Tag Archive | Wren


My aspiration when Wren arrived in spring was to have the two of them lying together in front of the fire by Christmas. Well, this morning almost, but not quite! It’s a big improvement over yesterday, though, when there was a fight over my lap in the same spot. I use the little stool to sit on to start and feed the fire, and Topaz used to let me pick her up, lay her on her back, and brush her at that time. Since Wren’s arrival she’s not allowed that until yesterday morning, and as she lolled there and Wren sniffed too close, she reached over her shoulder and smacked Wren on the head. Then there was a kerfuffle which involved hissing, growling, smacking, and lunging before my ‘stop it!s’ stopped it. Oh well. One day at a time.

It was a quiet day at Mirador, slushy outside, cozy inside. I meditated, napped, generally relaxed all day, allowing this body to take the day off from sitting at the computer, shoveling snow, doing much of anything. It was restful and restorative. This evening I had some options but chose to watch a couple of shows, drink a salty dog, and chat with Amy, then tuck into silence and reflection. I figure about half of the New Year’s Eves of my adult life I’ve partied like a drag queen, but the more recent eves I have simply tucked in to reflect on the previous year and contemplate my aspirations for the new one.

This year, I’ll deepen my mindfulness practice by remembering to ask the four questions: What am I doing? Why am I doing it? Is it helpful or healthy? Is it based in reality? I’ll focus on the value of Curiosity. If I’m curious, I’m not judging; if I’m curious, I’m not reacting. If I’m curious, my mind is open; if I’m curious, I’m learning. I’m curious where that will take me in the coming year. Wishing everyone a fulfilling and peaceful new year! Remember, it’s not what you get from the world but what you bring to the world that creates genuine happiness.

So Much

Most days I’m just grateful for so much. This morning, it was sunshine after a couple of grey days, and a brush long enough to reach the top of the solar panels after a five-inch snowfall overnight. How did I go thirty years before buying a telescoping brush at long last last winter? And grateful for the snowfall!

Grateful for a Bad Dog saying she was ‘going outside to play in the snow,’ which reminded me that I haven’t gone outside to play in the snow for a very long time. I’ve been forgetting to play! Though I’m sure she meant she was going outside to work in the snow on the ranch, I went just to play.

Wren had never made a snowman, as far as I know, so we had fun building one together. And by that I mean, I built the snowman, and every time she charged at the snow I was rolling, I threw a snowball for her to chase. Even though the snow was pretty wet, it didn’t hold together as I rolled, so after being bent over for twenty feet rolling the first ball, I decided to make a Wren-sized snowman.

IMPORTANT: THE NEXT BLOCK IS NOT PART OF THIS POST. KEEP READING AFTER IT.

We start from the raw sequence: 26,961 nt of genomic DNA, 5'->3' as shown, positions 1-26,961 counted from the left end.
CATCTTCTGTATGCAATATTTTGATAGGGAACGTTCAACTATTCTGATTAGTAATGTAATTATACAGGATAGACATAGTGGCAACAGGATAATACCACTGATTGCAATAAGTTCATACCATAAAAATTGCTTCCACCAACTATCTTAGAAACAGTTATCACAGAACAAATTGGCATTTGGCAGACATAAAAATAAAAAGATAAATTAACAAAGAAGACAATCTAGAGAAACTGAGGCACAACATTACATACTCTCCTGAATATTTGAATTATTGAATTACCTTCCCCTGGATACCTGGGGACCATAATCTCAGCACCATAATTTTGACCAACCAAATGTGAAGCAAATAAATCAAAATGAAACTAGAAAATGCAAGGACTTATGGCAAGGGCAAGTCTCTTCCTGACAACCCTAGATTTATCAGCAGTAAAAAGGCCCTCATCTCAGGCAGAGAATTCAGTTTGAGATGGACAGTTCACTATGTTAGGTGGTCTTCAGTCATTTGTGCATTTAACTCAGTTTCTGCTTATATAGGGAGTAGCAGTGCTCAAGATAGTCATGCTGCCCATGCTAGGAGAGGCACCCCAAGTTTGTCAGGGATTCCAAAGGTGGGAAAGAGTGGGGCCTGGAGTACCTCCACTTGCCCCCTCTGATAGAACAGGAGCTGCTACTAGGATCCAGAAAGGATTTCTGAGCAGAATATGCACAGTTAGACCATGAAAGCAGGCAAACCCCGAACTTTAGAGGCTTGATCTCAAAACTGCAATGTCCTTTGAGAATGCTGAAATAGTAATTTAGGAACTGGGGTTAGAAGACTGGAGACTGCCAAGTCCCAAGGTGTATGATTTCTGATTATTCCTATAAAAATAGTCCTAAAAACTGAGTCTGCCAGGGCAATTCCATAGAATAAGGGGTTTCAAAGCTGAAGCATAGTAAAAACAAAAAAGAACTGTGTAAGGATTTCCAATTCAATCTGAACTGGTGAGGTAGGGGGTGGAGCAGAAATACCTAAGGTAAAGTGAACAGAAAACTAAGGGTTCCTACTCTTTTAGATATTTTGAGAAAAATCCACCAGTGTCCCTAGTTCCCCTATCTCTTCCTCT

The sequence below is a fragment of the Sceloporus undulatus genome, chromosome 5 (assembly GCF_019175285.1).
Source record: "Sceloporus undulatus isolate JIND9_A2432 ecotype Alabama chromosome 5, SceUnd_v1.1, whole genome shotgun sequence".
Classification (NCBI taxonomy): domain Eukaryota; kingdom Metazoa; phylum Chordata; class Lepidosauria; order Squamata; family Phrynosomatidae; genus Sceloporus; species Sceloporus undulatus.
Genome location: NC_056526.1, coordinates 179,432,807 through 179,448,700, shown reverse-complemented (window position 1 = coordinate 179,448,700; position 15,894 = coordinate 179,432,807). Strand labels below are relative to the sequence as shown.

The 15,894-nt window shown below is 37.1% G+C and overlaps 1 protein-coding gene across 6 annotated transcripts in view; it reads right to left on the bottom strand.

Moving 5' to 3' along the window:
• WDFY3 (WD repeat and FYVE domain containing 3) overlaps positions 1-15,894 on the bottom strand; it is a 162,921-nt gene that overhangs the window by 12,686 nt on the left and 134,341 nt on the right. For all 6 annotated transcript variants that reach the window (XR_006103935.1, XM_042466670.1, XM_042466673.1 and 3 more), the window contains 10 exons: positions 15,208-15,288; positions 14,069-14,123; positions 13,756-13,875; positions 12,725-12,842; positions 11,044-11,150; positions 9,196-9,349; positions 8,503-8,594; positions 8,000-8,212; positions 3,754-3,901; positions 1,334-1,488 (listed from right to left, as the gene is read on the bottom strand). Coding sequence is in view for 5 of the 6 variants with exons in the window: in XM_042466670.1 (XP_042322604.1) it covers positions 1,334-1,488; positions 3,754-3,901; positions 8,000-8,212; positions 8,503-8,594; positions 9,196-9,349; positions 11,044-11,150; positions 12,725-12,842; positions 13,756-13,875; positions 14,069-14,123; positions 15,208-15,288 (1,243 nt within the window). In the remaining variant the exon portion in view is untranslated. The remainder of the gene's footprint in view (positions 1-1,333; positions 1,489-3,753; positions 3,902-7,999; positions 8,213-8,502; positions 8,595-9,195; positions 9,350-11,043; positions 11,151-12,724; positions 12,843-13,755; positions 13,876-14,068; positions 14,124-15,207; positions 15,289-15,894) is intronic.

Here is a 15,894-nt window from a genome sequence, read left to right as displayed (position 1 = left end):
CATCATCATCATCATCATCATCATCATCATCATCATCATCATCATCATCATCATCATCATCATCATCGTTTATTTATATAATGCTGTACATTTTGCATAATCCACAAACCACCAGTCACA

I’m grateful she chose to eat the vegetables first, red cabbage lips and a carrot nose, so I could eat the M&Ms.

She hauls her carrot prize a few feet away to devour in peace.
Proud retriever of a snowball, the only thing I’ve thrown for her in six months that she reliably brings back!
And, practice makes perfect. I’ve solved the challenge of the sourdough loaf, I think, though I’ll have to wait til I cut it open in the morning to know for sure. The main difference is not trying to let it rise overnight as the instructions call for, but to mix the dough first thing in the morning, and bake in the evening. Altitude makes such a difference with baked goods, and I’m just figuring out how to compensate for significantly lower atmospheric pressure at 6800′ with bread. I’m grateful for finally beginning to understand the wisdom of opportunity inherent in failure: “If we can remember that life is a messy playground filled with opportunities to grow, cry, laugh, fail, succeed, love, lose, win, and learn, then we can more easily let go of our fears of imperfection and insecurities, and focus on simply doing our best…” (Daily guidance 12.29.22, Laura Bartels, Mindful Life Community)


Little Wren is grateful for her big new rug. I also like it a lot.

I’m grateful for warmth and safety as the atmospheric river makes its way over western Colorado. Grateful for the moisture that fell as rain since yesterday evening, for the fog that nourished all the growing things, and for the snow that finally started falling this evening. We’ve gotten around four inches so far and it’s pouring down, a gentler storm here so far than the terrible blizzard that’s been wreaking such havoc and tragedy in the east. I’m grateful to have sufficient food supplies for me and the pets to ride out a long spell, and plenty of wood stacked close to the house, and the mental and emotional wherewithal to not only survive but to thrive in a solo retreat over the new year’s weekend.

Coming back from the mailbox, where I found a bright surprise from an old friend. Grateful for a reliable car and a reliable friend...
… she said she thought of me when she saw these socks, and laughed out loud. So did I.
Tucked in out of the elements with nothing but gratitude for all the kindness that’s come our way this past year.

The Gift of Giving

No wonder the parrot was squawking! I’m grateful I was able to spend this delightful Christmas Day working on the puzzle and corresponding with loved ones.

It took about 30 minutes to open and appreciate the small pile of gifts under my tiny tree. I was grateful to receive these tokens of knowing and loving me from my dearest friends, thinking of each as I opened them, and feeling the meaning in each gift. This brief bright joy was the icing on the cake, after the joy I’ve cultivated these past weeks as I’ve baked goodies to deliver near and far to loved ones, holding them in my heart all along. I’m so grateful for the gift of giving. I’m also grateful for the little wiggly gift that keeps surprising me with her joyful presence every day.